The Lode

The cool history of Winter Carnivals

David Disney, Lode Writer

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Winter carnival, what’s not to love? It’s the time all those hotels near Houghton make their yearly income, as well as the time all the students at Michigan Tech let loose with only the most age appropriate of beverages. Why do we do this though? I mean… it’s winter, shouldn’t we all be huddled inside or breaking out the snowshoes to use the outhouse or something? When did winter festivals start, and why?

Most historical records show winter festivals revolving around the solstice: the day with the fewest hours of daylight and longest night. The Romans held an event called Saturnalia. In the weeks leading up to the solstice, many social constructs were forgotten. Slaves and servants were welcomed as citizens, schools and businesses were shut down, and food and drink were excessively enjoyed.

Scandinavian nations celebrated Yule, an event where the men of a household retrieved a huge log, took it home and lit it on fire. People would then feast until the log was totally burned up, which sometimes lasted over a week. I think I’d prefer these Yule logs to the lame ones my family burns every year.

In a bit of a different tone, the Inca people of ancient Peru held a holiday known as Inti Raymi, which in English means “Sun Festival”. It was a pretty solemn event. Three days before Inti Raymi, people would fast, eating only uncooked corn and beans. On the day itself, people would get up before dawn and greet the rising sun, offering it beer made from corn, sacrificing livestock and, odd as it seems nowadays, blowing it a kiss.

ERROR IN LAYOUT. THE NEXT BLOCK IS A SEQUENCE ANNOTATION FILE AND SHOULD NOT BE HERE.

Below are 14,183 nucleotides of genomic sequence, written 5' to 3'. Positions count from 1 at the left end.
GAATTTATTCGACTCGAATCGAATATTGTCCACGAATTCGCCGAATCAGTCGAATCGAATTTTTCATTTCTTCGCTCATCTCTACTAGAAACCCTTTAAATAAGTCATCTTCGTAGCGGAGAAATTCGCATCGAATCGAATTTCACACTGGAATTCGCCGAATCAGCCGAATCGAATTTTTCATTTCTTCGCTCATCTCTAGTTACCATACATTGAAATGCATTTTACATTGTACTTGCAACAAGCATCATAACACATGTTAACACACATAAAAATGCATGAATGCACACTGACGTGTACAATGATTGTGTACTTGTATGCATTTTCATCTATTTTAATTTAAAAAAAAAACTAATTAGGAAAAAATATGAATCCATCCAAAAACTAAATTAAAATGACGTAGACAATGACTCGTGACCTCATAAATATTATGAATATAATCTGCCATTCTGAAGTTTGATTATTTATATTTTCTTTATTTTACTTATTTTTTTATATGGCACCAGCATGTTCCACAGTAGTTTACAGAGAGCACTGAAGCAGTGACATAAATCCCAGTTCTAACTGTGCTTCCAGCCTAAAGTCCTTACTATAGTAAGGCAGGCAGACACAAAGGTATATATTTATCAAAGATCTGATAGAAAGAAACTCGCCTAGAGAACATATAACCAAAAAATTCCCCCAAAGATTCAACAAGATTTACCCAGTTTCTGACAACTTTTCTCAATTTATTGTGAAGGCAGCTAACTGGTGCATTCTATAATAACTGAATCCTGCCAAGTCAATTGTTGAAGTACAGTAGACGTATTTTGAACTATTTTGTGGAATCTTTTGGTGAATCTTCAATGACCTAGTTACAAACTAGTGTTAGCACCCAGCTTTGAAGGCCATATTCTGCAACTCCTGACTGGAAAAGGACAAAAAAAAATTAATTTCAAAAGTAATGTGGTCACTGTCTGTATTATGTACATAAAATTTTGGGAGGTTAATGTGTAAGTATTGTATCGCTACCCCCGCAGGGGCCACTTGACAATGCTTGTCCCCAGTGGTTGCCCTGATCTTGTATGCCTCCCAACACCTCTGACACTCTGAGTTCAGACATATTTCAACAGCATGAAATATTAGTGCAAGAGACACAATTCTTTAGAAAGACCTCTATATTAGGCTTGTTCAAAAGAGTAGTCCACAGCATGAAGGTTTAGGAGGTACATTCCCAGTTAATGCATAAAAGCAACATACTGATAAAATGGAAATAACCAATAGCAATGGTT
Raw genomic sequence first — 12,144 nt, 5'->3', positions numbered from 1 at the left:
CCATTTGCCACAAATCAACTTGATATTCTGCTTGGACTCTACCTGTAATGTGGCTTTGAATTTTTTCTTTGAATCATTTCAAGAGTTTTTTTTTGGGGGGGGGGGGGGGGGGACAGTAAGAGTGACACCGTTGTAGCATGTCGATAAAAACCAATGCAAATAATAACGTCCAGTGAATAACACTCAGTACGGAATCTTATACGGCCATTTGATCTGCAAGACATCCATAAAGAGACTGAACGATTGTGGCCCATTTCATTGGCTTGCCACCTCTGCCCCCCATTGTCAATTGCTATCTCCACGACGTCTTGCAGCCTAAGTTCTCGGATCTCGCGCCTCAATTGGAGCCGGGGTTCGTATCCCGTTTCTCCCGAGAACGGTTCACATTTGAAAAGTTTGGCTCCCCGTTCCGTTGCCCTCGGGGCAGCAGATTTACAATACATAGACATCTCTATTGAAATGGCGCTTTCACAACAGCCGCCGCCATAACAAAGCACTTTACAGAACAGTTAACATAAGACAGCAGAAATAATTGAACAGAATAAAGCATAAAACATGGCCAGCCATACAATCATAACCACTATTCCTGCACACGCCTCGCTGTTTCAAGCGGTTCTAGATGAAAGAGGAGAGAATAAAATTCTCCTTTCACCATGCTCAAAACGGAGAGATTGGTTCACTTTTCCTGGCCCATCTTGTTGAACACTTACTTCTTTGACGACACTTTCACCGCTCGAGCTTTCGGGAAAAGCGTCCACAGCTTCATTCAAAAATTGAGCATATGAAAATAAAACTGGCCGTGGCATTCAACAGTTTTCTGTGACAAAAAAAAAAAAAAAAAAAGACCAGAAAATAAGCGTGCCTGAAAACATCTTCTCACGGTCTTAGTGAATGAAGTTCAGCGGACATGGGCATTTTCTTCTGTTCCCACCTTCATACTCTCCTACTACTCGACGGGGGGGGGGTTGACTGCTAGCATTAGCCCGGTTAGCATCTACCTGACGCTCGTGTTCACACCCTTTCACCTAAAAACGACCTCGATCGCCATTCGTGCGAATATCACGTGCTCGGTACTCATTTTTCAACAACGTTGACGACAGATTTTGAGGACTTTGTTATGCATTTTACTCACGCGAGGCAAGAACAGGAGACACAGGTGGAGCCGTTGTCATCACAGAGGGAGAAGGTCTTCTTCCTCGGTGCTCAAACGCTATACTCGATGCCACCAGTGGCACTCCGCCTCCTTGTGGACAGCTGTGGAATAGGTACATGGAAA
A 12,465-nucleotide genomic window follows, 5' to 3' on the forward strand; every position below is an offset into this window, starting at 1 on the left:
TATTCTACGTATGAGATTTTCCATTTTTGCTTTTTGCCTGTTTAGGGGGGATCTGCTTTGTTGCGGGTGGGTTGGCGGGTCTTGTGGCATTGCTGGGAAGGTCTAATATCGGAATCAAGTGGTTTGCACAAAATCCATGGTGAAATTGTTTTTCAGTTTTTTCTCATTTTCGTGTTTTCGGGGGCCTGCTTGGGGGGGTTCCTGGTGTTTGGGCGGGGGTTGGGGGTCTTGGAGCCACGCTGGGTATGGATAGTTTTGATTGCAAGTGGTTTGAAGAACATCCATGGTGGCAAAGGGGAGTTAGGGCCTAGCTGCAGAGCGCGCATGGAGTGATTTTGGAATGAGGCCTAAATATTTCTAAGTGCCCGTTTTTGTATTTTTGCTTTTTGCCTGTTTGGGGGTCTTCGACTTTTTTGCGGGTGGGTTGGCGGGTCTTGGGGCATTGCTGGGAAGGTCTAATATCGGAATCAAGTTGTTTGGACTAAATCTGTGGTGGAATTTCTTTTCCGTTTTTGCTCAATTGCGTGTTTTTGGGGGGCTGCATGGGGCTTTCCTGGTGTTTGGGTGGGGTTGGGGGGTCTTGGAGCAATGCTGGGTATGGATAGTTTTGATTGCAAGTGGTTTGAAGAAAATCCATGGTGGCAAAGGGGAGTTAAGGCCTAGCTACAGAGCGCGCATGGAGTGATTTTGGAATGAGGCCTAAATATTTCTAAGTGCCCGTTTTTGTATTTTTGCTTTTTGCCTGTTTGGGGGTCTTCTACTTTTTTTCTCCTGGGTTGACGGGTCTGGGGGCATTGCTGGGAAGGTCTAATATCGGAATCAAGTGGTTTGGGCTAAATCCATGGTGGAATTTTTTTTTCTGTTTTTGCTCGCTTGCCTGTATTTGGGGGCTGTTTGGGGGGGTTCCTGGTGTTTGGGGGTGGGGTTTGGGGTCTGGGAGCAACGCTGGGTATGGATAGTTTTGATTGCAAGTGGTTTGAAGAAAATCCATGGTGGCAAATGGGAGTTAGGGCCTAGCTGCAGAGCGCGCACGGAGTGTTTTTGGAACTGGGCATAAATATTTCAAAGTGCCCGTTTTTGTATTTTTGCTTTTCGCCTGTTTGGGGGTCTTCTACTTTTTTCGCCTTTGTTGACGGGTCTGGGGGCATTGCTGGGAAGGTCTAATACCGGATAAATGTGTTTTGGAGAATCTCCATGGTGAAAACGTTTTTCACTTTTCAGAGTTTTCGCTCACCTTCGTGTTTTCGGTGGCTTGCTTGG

Fast forward to this week and our own winter celebration. Now, I know what you are thinking: “The solstice was two months ago on Saturday, Dec. 21 at 11:19 PM.” To that, all I can say is that you have a very impressive grasp on astral events in the northern hemisphere. I bet you don’t know, however, how our own Winter Carnival started.

Imagine a cold winter’s night in 1922. The student organization of Michigan Tech decides to put on a circus-themed show one night called the “Ice Carnival.” Students dress as circus animals and perform tricks in big-top style, followed by skating contests on ice. The event was such a success they decided to make it a tradition, even going on the road in following years to other towns to raise money and public interest. Just like that, a Tech tradition was born. Over the years, new events were added to keep things interesting, like in 1936 when local students started building snow sculptures.

Michigan Tech’s Winter Carnival may not involve giant logs or saluting the sun, but it has something even better, the Copper Country community. Winter Carnival is a time to enjoy the unique winters we have up here as well as the unique people who make the Keweenaw, Houghton-Hancock, and Michigan Tech a special place to be. Have an awesome and safe Winter Carnival folks!

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The cool history of Winter Carnivals